"Existing is Resisting"
Daniela Vega, star of the Oscar-nominated A Fantastic Woman, talks with Canadian trans filmmaker Luis De Filippis about representation and resistance
Daniela Vega in A FANTASTIC WOMAN
A Fantastic Woman opens as a new release Friday, February 9 at TIFF Bell Lightbox.
When Sebastián Lelio’s A Fantastic Woman screened at the Toronto International Film Festival last September, it immediately began to generate buzz around the possibility that its star, the Chilean actor, singer, and model Daniela Vega, could be the first trans woman to be nominated for the Best Actress Academy Award. While Vega did not, in the event, receive an Oscar nod, the film itself garnered a nomination for Best Foreign Language Film, propelling its star and raison d’être (as revealed below) into the mainstream spotlight.
While attending the Festival with A Fantastic Woman last September, Vega sat down with Canadian trans filmmaker Luis De Filippis — whose short film For Nonna Anna screened in the Short Cuts programme before heading to the Sundance Film Festival in January — to talk about trans representation on screen and how simply being oneself can be a political act.
Luis de Filippis: So... I guess I just want to congratulate you. Because sitting in the cinema, it was just very empowering to see myself on screen in a way that you don’t usually see yourself. Usually [in films] we’re not depicted as powerful, and we don’t have any agency, and we’re not the main protagonist: we’re just a plot device, or we’re a tool, or we’re highly sexualized. So I just really loved your portrayal of a trans person and the trans experience, I just really felt it in my soul.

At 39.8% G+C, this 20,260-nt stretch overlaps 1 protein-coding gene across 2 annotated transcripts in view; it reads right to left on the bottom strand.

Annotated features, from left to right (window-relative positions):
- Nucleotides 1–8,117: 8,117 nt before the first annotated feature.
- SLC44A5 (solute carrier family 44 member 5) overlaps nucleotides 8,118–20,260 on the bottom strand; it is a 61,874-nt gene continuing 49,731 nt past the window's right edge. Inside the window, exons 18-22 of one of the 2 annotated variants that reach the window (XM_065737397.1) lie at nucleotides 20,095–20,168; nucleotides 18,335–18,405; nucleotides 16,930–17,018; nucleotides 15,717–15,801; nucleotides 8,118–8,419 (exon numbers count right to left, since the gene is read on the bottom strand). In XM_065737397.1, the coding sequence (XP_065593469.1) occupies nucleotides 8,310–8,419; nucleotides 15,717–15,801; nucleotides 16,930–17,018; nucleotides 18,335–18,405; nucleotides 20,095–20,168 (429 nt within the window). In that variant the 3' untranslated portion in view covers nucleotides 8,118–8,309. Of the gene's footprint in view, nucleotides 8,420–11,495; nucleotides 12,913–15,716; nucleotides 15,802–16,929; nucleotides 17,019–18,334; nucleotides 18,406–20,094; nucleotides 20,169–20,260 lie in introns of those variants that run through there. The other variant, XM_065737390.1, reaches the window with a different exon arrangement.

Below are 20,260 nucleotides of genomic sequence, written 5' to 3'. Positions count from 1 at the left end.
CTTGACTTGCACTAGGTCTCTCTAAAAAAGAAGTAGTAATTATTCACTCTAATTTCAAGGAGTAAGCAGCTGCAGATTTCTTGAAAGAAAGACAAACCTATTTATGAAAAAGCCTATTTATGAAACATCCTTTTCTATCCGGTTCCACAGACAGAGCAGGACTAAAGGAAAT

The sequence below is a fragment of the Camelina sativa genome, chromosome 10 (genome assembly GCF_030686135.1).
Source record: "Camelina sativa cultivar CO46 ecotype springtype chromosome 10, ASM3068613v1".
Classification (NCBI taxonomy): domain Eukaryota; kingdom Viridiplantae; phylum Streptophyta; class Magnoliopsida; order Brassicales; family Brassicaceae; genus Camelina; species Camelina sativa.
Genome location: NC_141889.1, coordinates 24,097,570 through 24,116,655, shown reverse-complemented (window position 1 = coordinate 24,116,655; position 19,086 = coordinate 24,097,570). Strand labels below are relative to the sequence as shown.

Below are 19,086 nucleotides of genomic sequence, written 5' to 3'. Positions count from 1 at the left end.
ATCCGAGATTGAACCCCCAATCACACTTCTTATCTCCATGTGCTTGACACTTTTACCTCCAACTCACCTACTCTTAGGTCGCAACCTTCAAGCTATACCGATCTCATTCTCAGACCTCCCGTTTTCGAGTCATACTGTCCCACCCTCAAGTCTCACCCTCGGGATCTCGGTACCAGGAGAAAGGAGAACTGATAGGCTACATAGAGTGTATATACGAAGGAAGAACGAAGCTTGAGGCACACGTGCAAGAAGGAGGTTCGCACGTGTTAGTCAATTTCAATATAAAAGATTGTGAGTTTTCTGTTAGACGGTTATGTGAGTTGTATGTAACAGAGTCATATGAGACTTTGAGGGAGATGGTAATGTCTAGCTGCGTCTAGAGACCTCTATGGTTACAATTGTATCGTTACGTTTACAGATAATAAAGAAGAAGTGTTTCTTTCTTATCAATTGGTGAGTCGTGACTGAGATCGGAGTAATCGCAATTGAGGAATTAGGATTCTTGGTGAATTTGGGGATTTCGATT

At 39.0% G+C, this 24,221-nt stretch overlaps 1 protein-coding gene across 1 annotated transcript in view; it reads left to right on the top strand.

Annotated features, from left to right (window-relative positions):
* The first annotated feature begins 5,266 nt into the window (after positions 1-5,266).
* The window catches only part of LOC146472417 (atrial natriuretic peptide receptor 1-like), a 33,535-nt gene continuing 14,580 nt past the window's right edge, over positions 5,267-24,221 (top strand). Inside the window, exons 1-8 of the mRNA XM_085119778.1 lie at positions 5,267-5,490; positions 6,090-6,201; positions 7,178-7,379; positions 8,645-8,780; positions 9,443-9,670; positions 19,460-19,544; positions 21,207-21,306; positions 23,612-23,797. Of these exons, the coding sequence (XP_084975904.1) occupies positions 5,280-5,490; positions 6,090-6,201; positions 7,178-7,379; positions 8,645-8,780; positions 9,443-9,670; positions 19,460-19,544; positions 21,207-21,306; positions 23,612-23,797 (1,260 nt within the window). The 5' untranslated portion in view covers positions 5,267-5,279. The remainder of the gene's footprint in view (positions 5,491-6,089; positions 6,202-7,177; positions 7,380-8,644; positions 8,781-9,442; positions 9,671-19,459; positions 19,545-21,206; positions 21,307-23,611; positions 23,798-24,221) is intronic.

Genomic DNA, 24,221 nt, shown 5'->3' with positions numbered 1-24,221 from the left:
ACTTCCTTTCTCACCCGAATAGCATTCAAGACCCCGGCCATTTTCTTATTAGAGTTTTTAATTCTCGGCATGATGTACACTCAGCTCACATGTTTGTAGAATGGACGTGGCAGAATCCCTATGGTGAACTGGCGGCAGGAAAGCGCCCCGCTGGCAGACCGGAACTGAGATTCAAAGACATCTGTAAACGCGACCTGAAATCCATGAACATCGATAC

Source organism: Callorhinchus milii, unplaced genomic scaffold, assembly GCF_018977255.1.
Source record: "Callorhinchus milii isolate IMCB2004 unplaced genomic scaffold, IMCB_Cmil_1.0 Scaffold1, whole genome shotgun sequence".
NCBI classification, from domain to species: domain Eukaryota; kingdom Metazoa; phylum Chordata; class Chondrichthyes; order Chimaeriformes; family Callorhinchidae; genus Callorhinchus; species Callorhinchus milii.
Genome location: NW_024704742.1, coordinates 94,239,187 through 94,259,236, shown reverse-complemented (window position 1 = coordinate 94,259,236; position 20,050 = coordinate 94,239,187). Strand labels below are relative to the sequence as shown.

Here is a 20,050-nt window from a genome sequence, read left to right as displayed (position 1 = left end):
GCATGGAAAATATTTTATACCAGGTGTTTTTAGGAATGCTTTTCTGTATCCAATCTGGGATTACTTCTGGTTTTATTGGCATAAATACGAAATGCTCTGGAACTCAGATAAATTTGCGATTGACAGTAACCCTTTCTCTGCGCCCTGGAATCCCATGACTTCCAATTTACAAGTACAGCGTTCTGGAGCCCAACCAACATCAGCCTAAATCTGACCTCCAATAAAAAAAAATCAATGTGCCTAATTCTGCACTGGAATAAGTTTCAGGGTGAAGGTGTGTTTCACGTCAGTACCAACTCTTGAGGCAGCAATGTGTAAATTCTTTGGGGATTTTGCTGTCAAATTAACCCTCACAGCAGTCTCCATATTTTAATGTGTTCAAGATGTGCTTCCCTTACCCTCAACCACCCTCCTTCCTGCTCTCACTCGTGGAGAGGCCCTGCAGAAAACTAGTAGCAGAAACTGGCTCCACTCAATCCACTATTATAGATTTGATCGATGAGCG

I know you’re a singer, and [yet] here you are giving the acting performance of your life. How did you get involved with the film?
Daniela Vega: Sebastián was researching what it was like to be a trans person in Chile, and a [mutual] friend suggested that we meet. We immediately became friends, and with the passing of time, he wrote a script and asked me to play the role.
LDF: So there was no audition process or anything? That’s amazing.
DV: He wrote the film for me.
LDF: I had a similar experience with my film: the characters were based on my aunt and friends that I had. [Sarcastically] Because it’s really hard to find trans actors in the first place.
DV: [Laughs] [So] you found the actress for the main character?
LDF: Yes, originally we had gone to the acting union here, ACTRA, and out of all the 25,000 actors they have, there were only two who were trans, or identified as trans. And they were both older than the actors that we needed.
DV: So the main actor in your movie is a transgender woman in real life?
LDF: Yeah, yeah. What we had to do was instead of holding auditions, we held acting workshops, like drama classes. And we just had people who wanted to act come in and have fun with us. And then I picked one girl that I thought was really great.
But okay — for me, watching [A Fantastic Woman], it was both empowering and also dysphoric. I found it extremely dysphoric when [the other characters were] referring to Marina by the wrong pronouns and calling her by her dead name. How was that for you?
DV: I feel like [I’m] shielded from that [at this point]. My personal transition was at the age of 13 — I was very, very young. So now, any sort of aggression toward me is [sic] few and far between, and those don’t bother me. I think with time, your skin hardens and you become stronger; you realize that it doesn’t matter. And I also realize that I occupy a distinct space that protects me. But I didn’t always, and I think that made me stronger, and made me want to get ahead.
LDF: So, in a way, do you think that when someone is aggressive towards you, it’s more a reflection of them? I’m thinking about that scene with Orlando’s son, when [he says], "I don’t even know what you are" — he doesn’t even know how to interact with you, and it’s almost his problem, rather than yours.
DV: Ignorance is a problem of the person who is ignorant towards somebody, not those who they are ignorant of.